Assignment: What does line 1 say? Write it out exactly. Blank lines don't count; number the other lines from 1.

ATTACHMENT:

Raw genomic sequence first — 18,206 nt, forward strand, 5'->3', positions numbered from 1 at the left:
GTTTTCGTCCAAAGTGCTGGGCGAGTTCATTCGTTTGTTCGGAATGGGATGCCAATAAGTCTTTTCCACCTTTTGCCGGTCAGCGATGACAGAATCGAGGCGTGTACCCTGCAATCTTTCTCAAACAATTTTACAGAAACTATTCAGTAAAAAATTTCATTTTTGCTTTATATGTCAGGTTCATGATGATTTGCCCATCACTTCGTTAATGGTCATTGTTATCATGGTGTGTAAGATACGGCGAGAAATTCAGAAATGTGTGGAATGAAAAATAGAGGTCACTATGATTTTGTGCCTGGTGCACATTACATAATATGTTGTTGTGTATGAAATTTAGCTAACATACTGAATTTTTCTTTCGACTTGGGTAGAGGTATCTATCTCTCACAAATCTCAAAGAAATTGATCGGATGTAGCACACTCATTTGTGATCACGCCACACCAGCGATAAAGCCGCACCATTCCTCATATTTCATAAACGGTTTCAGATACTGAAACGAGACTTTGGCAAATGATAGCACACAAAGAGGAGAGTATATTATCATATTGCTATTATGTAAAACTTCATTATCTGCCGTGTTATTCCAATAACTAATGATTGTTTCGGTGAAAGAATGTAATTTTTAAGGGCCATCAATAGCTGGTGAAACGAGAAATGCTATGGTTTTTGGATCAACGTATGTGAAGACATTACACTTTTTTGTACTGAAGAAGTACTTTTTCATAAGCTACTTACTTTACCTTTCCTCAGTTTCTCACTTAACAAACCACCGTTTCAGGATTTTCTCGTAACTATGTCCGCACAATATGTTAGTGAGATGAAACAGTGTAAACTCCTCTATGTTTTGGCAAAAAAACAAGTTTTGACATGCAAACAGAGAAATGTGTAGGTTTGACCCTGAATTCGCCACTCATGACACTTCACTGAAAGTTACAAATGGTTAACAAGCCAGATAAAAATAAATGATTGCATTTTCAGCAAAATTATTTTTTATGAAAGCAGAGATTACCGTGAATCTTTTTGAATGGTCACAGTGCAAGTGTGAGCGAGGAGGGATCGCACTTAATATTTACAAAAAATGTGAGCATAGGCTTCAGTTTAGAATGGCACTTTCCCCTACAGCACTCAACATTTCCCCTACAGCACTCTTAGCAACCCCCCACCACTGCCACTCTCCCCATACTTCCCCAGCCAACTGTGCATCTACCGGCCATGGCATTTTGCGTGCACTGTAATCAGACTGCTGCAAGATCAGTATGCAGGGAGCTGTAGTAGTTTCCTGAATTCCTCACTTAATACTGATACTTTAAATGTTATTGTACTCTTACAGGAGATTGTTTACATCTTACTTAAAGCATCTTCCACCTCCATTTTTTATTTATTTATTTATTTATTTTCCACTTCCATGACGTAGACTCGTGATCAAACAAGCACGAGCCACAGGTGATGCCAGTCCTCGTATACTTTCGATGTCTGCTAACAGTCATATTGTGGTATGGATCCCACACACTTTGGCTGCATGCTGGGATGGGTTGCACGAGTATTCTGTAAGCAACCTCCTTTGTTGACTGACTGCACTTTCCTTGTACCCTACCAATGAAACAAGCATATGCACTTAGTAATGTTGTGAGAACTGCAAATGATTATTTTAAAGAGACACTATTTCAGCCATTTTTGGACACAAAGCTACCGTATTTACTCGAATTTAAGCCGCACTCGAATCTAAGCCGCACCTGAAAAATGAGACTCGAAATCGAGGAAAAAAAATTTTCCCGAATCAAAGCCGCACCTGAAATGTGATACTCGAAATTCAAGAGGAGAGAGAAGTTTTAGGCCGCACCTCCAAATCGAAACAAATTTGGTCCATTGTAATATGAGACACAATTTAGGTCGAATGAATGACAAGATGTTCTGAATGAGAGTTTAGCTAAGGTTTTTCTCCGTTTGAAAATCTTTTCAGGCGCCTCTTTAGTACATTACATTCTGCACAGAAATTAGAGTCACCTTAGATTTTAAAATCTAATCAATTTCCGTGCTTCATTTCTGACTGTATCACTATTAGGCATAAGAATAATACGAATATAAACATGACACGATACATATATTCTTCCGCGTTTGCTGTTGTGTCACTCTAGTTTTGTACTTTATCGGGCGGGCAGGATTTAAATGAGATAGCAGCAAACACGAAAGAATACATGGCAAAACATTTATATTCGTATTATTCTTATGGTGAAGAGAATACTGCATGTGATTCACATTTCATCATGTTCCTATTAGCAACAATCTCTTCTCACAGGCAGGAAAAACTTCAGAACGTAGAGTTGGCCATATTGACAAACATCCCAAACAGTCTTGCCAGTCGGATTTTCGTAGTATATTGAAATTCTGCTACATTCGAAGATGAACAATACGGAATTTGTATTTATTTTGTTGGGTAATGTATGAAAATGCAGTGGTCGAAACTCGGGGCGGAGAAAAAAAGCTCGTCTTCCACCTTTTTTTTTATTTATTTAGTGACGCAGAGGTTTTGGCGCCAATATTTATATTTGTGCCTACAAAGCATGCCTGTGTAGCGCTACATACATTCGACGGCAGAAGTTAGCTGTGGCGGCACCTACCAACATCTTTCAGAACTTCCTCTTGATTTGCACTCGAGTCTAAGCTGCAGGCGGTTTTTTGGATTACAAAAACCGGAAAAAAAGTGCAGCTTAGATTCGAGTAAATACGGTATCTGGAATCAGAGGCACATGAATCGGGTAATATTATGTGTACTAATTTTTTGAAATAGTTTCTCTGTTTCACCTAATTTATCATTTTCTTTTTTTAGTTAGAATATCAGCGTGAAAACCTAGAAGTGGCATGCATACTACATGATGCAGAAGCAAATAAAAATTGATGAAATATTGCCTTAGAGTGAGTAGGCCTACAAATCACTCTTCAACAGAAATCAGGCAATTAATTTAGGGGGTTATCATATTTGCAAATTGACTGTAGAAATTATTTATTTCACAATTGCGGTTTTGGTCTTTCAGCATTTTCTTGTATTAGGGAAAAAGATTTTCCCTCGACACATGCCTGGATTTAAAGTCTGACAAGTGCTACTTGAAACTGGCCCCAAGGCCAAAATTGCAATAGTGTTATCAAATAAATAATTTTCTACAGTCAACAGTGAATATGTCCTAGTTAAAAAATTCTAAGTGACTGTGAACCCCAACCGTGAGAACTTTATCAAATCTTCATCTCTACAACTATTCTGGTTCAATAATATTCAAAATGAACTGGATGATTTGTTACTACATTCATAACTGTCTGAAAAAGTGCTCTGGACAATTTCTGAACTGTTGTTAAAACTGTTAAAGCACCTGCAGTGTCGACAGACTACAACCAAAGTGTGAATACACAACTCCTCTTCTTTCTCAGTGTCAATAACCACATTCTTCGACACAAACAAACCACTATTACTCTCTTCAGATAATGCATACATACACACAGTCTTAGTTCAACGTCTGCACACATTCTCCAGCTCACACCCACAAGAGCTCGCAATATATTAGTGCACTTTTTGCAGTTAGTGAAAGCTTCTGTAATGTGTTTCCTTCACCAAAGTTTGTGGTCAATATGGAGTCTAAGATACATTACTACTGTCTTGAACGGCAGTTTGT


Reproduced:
Raw genomic sequence first — 18,206 nt, forward strand, 5'->3', positions numbered from 1 at the left: